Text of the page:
New regulations released Wednesday by the Education Department will change how K-12 schools respond to students' reports of sexual assault and harassment, requiring administrators to more formally investigate claims and share the evidence with accused students and their parents.
The long-awaited rules, which apply to colleges as well as K-12 schools, mark the first time the department has established regulations under the gender equity law Title IX detailing what schools must do when dealing with sexual assault cases involving students.
While colleges ramped up hiring of officials dedicated to Title IX issues over the past decade, school districts largely did not, and many of the new rules will require a big adjustment to how K-12 administrators deal with those cases.
"We are making sure our younger students, who are often overlooked in this topic, are no more forgotten," Education Secretary Betsy DeVos told reporters in a conference call.
Virtually every state has a law requiring school employees to report criminal sexual abuse cases to authorities, but Title IX requires schools to respond internally as well, regardless of law enforcement action.
Under the new regulations, after a student reports an assault or a harassment incident covered by Title IX, the school must tell the students involved and their parents in writing about the allegations and the evidence that is gathered. The school must also give the accused person at least 10 days to respond. If the school decides to punish a student for a sexual assault allegation, it must tell the victim in writing, something many schools had previously resisted doing.
Schools will have to keep written records of actions taken in response to sexual misconduct reports for at least seven years under the regulations.
In another change, the person who investigates a sexual assault case under Title IX cannot be the same person who decides whether the accused student is responsible — which means schools may need to hire or train additional staff.
"That would be a concern for us," said Francisco M. Negrón Jr., chief lawyer for the National School Boards Association. He said cases are often investigated and decided on by school principals, unlike in colleges, which may have entire offices dedicated to handling Title IX matters.
National education groups were still parsing the regulations, issued as part of a 2,033-page document, and say it will take time to fully understand the changes. Many were critical of an earlier draft version of the Title IX overhaul, proposed by the department in November 2018.
The National School Boards Association, one of the main lobbying groups for public schools, sent a letter to the government last year calling the Trump administration's proposal "detached from the realities of many K-12 school buildings." The nation's largest teachers unions also objected to the proposal. Education officials from California, Wisconsin and other states met with Trump administration officials in recent months to describe their objections, according to federal records.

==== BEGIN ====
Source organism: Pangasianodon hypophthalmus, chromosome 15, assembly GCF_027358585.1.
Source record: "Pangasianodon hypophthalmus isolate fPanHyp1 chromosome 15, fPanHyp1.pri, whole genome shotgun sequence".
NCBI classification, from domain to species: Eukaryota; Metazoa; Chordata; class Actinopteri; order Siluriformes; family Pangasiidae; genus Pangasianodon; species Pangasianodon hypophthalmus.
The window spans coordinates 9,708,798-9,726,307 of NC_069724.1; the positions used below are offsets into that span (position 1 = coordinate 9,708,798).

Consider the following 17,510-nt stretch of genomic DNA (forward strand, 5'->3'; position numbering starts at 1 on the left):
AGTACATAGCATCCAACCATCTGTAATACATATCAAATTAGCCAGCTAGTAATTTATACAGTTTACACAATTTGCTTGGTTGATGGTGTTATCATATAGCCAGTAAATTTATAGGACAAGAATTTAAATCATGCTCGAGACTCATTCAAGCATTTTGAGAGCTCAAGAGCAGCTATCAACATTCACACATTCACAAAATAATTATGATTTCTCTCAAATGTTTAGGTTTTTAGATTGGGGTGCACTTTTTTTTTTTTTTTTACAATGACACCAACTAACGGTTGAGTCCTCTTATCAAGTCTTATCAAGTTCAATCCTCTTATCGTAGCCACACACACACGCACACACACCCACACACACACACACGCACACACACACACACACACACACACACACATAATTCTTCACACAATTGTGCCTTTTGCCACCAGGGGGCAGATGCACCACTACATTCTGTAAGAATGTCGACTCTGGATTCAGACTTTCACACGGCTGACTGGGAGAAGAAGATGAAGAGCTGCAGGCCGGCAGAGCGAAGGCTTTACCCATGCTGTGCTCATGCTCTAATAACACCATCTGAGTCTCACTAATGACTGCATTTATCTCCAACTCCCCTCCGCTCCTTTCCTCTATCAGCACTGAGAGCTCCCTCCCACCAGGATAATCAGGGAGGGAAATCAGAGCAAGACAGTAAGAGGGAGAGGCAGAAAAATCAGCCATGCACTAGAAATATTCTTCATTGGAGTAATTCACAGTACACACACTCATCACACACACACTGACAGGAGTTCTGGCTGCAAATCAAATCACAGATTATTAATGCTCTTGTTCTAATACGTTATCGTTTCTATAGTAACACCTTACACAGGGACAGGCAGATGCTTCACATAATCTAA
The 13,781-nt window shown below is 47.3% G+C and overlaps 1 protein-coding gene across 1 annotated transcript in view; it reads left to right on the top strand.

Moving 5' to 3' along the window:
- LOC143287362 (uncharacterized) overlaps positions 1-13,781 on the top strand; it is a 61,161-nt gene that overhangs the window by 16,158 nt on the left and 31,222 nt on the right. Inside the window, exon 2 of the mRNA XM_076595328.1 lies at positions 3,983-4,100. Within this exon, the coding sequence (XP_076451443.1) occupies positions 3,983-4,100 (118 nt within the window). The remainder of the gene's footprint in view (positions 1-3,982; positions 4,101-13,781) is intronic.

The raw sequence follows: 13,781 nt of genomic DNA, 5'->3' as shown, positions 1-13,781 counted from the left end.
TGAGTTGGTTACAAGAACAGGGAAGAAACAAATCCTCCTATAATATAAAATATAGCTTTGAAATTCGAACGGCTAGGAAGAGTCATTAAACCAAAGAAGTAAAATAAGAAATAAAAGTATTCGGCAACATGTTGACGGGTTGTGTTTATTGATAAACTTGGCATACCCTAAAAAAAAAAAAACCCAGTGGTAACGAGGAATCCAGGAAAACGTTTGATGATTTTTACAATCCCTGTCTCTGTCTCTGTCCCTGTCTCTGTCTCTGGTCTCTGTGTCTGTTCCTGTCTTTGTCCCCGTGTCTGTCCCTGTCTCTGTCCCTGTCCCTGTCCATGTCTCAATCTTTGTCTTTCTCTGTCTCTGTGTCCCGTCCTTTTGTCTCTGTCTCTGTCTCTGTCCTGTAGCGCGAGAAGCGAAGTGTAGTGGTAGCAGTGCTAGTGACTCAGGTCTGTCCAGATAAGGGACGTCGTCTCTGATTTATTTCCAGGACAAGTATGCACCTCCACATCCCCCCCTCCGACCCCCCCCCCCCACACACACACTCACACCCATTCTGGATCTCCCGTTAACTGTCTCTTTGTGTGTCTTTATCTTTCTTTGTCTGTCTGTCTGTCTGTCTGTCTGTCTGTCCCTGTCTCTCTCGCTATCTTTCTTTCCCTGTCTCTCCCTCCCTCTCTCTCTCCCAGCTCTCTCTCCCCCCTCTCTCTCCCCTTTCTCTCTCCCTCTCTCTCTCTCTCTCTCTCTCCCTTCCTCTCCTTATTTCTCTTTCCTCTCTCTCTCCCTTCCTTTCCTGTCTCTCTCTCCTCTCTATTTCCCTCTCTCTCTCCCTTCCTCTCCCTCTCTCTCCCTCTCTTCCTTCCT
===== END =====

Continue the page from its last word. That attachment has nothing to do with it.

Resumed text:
The final Title IX regulations removed some of the most controversial measures at the K-12 level and will not require live hearings in student discipline cases for sexual assault.
The regulations also clarify when K-12 schools are required to investigate students' claims. Schools must investigate whenever any district employee — from teachers and guidance counselors to bus drivers — learns of a sexual assault or harassment incident, whether a student, a parent or a bystander reports it. Schools will be required to investigate cases that happen on campus or as part of school activities like field trips, athletic events or conferences.
"Among the many new requirements, our new regulation requires schools to have accessible options for reporting sexual harassment, verbally or in writing, including by email or by telephone," DeVos said. "Anyone can report, including survivors, parents, friends or bystanders."
Sasha Pudelski, advocacy director of AASA, The School Superintendents Association, said she is concerned that the regulations still bar schools from investigating sexual misconduct between students that occurs off campus and not at school events.
If an incident happens at a high school party over the weekend, Pudelski said, the regulations "make it seem as if the district can take action related to the drinking that happened or to a fight that broke out, but if there was a sexual assault, these regulations say, 'Oh, you can't do anything about that.'"
The regulations also require schools to use a narrower definition of sexual harassment than is used in employment sex discrimination laws. Sexual harassment under the new Title IX regulations is unwelcome conduct that "a reasonable person" would consider "so severe, pervasive, and objectively offensive that it effectively denies a person equal access" to an education.
The Education Department told NBC News that it decided to use a narrower definition partly to allow for speech protected by the First Amendment. Victims rights advocates criticized the definition, which they said would require students to endure more harassment before schools could take action.
"We think this would mean that schools would be required to dismiss complaints of sexual harassment where they feel the victim hasn't suffered enough because of the narrow definition that the department is putting forward," said Shiwali Patel, director of justice for student survivors at the National Women's Law Center, a nonprofit advocacy organization that plans to sue the department over the regulations.
The new regulations are scheduled to take effect Aug. 14.